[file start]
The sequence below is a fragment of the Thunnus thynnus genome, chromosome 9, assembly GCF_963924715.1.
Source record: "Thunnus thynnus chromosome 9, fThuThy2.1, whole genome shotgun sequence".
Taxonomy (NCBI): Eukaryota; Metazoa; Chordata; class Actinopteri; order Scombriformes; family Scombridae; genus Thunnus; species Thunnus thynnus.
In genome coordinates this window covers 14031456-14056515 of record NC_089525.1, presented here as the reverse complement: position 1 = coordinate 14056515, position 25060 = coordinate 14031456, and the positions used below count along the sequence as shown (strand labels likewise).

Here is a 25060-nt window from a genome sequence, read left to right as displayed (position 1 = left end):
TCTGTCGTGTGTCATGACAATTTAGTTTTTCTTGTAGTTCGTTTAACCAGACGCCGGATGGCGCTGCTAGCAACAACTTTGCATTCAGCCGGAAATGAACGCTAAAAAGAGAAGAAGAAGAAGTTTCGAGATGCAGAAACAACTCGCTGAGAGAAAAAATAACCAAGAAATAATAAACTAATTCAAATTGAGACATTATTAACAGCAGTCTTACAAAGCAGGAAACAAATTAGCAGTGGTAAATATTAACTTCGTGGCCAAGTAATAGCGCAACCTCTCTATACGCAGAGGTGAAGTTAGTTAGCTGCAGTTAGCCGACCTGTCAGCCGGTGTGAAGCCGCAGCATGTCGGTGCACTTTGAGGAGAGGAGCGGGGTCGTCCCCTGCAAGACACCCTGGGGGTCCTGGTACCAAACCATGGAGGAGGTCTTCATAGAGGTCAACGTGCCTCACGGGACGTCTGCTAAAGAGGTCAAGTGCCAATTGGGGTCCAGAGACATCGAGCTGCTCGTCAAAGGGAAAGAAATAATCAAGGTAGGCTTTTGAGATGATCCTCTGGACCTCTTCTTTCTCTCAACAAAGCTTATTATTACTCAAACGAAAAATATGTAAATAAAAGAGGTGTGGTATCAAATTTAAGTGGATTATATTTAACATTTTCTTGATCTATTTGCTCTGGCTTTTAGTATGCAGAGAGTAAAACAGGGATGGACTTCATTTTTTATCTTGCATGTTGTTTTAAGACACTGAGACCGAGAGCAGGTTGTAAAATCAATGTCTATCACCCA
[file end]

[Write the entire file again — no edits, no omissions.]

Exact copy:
The sequence below is a fragment of the Thunnus thynnus genome, chromosome 9, assembly GCF_963924715.1.
Source record: "Thunnus thynnus chromosome 9, fThuThy2.1, whole genome shotgun sequence".
Taxonomy (NCBI): Eukaryota; Metazoa; Chordata; class Actinopteri; order Scombriformes; family Scombridae; genus Thunnus; species Thunnus thynnus.
In genome coordinates this window covers 14031456-14056515 of record NC_089525.1, presented here as the reverse complement: position 1 = coordinate 14056515, position 25060 = coordinate 14031456, and the positions used below count along the sequence as shown (strand labels likewise).

Here is a 25060-nt window from a genome sequence, read left to right as displayed (position 1 = left end):
TCTGTCGTGTGTCATGACAATTTAGTTTTTCTTGTAGTTCGTTTAACCAGACGCCGGATGGCGCTGCTAGCAACAACTTTGCATTCAGCCGGAAATGAACGCTAAAAAGAGAAGAAGAAGAAGTTTCGAGATGCAGAAACAACTCGCTGAGAGAAAAAATAACCAAGAAATAATAAACTAATTCAAATTGAGACATTATTAACAGCAGTCTTACAAAGCAGGAAACAAATTAGCAGTGGTAAATATTAACTTCGTGGCCAAGTAATAGCGCAACCTCTCTATACGCAGAGGTGAAGTTAGTTAGCTGCAGTTAGCCGACCTGTCAGCCGGTGTGAAGCCGCAGCATGTCGGTGCACTTTGAGGAGAGGAGCGGGGTCGTCCCCTGCAAGACACCCTGGGGGTCCTGGTACCAAACCATGGAGGAGGTCTTCATAGAGGTCAACGTGCCTCACGGGACGTCTGCTAAAGAGGTCAAGTGCCAATTGGGGTCCAGAGACATCGAGCTGCTCGTCAAAGGGAAAGAAATAATCAAGGTAGGCTTTTGAGATGATCCTCTGGACCTCTTCTTTCTCTCAACAAAGCTTATTATTACTCAAACGAAAAATATGTAAATAAAAGAGGTGTGGTATCAAATTTAAGTGGATTATATTTAACATTTTCTTGATCTATTTGCTCTGGCTTTTAGTATGCAGAGAGTAAAACAGGGATGGACTTCATTTTTTATCTTGCATGTTGTTTTAAGACACTGAGACCGAGAGCAGGTTGTAAAATCAATGTCTATCACCCA